The heart shows its double aspect: it is one of the five zang representative of the fire element and in charge of mastering the blood circulation (xue mai 血脈) and it is the great master of the five zang, their merging into a unity the mind, which is awareness and discernment, cleverness and affective life.

On a fundamental level, the mind is the result of the merging of the spiritual expressions of the five zang, each with its proper movement and specificity. The will is the kidneys’ contribution to the making of the mind.

The spirits (shen ) of the heart are the light, the spiritual brightness (shen ming 神明) allowing a clear and accurate awareness. It behoves the heart to recognize what fits with the natural movement of life, to keep it, to cultivate it and to transform the intent (yi) into a suitable will. In a way, the will is the unflinching strength which enables one to keep the orientation initiated by the intent.


If a heart is filled with desires and passions, these desires and passions mould the mind and alter the awareness that is in the heart, the blood, the organs and the body. The general direction of life, the big decisions, and the everyday responses to a situation are determined by the will firmly set in the heartmind.

The ‘will’ guide the qi, which are the movements and force behind these attitudes.

“ By tastes one guides (xing ) the qi, by the qi makes intent (zhi ) solid, by intend fixes speech. ” (Chunqiu zhuozhuan, Duke Zhao, 9th year, Transl. A. Graham, YinYang and the Nature of Correlative Thinking, p.72)

“The will (zhi ) is commander over the qi (qi zhi shi 氣之師) while the qi is that which fills the body (ti zhi chong 體之充). Where the will arrives, there the qi halts. Hence it is said, `take hold of your will and do not abuse your qi ‘. ” (Mencius II A , transl. D.C.Lau, Chinese University Press)

Lingshu, ch.27, says that when the perception of pain due to cold is felt in the mind, the awareness focuses on where the pain is, which is enough sometimes to direct the qi towards that spot and to dissipate the pain through a warming effect.
The same idea is found in physical exercises (Taiji, qigong): the qi are guided not only by the body movements but also by the image and thought formed in the mind. Even more in the Daoist practices in which the qi are guided internally by the mind only.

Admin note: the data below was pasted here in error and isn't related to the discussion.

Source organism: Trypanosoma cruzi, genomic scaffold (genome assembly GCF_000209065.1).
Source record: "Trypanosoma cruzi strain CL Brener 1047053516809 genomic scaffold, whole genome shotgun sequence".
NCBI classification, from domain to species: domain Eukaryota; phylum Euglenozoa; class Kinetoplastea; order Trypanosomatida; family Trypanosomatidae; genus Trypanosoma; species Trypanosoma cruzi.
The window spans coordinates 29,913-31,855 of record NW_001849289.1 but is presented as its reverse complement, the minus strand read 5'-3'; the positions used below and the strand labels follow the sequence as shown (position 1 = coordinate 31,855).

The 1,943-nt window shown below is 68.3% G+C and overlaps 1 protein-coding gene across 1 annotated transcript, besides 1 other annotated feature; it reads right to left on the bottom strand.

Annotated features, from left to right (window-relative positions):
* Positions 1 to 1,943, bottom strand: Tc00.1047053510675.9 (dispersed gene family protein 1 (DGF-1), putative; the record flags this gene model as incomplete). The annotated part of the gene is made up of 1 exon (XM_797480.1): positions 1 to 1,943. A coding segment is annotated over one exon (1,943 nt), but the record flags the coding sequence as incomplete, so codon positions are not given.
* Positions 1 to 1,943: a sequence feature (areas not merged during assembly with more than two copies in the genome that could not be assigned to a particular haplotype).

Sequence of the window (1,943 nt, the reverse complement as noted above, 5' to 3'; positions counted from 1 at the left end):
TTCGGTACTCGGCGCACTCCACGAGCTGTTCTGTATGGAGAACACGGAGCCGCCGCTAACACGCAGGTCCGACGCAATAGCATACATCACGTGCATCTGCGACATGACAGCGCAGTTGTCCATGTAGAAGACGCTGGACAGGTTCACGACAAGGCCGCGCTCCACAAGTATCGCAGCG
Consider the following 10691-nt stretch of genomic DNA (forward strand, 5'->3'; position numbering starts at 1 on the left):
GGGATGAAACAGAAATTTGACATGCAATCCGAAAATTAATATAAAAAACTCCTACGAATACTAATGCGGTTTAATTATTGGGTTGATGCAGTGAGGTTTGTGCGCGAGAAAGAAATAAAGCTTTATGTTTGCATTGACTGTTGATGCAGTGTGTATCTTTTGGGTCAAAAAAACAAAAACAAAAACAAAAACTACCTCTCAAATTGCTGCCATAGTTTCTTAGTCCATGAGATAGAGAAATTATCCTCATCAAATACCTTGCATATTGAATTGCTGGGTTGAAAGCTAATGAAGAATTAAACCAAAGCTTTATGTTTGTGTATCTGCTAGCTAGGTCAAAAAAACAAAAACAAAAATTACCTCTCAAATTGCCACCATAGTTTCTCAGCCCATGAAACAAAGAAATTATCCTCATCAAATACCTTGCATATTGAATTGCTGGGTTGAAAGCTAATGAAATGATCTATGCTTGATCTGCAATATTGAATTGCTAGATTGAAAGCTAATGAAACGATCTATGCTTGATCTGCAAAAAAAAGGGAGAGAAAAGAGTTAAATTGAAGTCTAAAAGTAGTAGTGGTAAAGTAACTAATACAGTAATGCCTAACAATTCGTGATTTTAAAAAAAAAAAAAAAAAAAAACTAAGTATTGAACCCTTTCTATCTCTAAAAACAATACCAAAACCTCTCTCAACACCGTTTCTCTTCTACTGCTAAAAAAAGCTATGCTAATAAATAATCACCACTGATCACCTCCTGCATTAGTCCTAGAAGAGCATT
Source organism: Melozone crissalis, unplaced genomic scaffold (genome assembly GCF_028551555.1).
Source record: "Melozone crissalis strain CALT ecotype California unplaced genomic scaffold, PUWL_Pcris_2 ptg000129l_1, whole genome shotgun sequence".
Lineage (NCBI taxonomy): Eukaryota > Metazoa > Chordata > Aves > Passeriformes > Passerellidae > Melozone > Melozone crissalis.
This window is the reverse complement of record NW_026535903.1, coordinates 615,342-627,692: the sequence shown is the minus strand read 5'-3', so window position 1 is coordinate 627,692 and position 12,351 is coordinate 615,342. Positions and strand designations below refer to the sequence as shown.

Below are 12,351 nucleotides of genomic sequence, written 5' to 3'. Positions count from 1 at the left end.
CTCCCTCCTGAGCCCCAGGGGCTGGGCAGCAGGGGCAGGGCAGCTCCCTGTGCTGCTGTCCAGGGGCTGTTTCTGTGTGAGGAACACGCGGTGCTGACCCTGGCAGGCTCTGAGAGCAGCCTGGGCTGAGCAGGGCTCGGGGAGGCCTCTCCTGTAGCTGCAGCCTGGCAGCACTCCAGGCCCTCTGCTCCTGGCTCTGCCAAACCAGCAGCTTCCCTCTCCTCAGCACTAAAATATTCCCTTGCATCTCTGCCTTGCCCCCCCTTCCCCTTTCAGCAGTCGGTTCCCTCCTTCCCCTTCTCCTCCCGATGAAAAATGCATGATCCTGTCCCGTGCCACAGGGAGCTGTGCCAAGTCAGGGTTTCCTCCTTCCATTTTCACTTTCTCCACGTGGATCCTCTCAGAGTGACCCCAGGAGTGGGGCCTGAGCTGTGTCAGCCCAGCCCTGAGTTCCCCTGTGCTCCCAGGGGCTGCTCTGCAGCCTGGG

The « art of the heart » is to empty one’s heart of desires and passions, of tendencies which are not recognized as inherent to the original nature, in order to let the spiritual brightness develop and make the mind balanced and harmonious. The communication between what masters life the heart and what is the interface with the origin the kidneys is essential. 

In modern Chinese, the expression formed with the spirits of the heart and the will of the kidneys shen zhi ( ) means the mind, consciousness, and the ability to know and to reflect on what is known.


3. The Five Wills

The will of the kidneys, seen as one of the five spirits (wu shen 五 神), is the orientation in the mind directing all the qi. At its best, it is the natural propensity, recognized, accepted and cultivated by each human being.

According to the theory of the five elements, life is analysed through five movements of the qi, five modes to act and react. Each of these five qi, which are the representatives of the five elements, has its own natural propensity.


For instance, the wood qi, which are the liver qi in a human being, spring naturally and forcefully upward and outward, giving impetus to the circulation and allowing them to proceed without hindrance to the end of their paths; they project physically and mentally.

They give the impulse to go forward, to make plans and to have courage. When these qi are not counterbalanced by the others, it is anger.

It is thus possible to say that anger is the will of the liver. It is the expression of the nature of the wood or liver qi.

The same can be said of the other organs. Usually, elation is associated with the heart, obsessive thinking with the spleen, grief (or sadness) with the lung and fear with the kidneys.

They are the five wills (wu zhi 五 志). When they merge harmoniously, the mindset is well-balanced. When one is in excess, the emotion disturbs the well-ordered movements of the qi. Where does the difference lie between the seven emotions and the five wills, considering that the five wills are five of the seven emotions?

Most probably, the expression « five wills » indicates, with the number five, the primary organization of all the exchanges and interplays of the qi. The mindset cannot exist and function without them. Falling to respect their natural pattern transforms the five wills into five emotions, because the lack of spiritual brightness makes the mind unaware of the correct will, leading to disorder and damage.

The expression « seven emotions (qi qing 七情) » insists, with the number seven, on the danger of potential disorder induced by passions. 


4. Seasonal Wills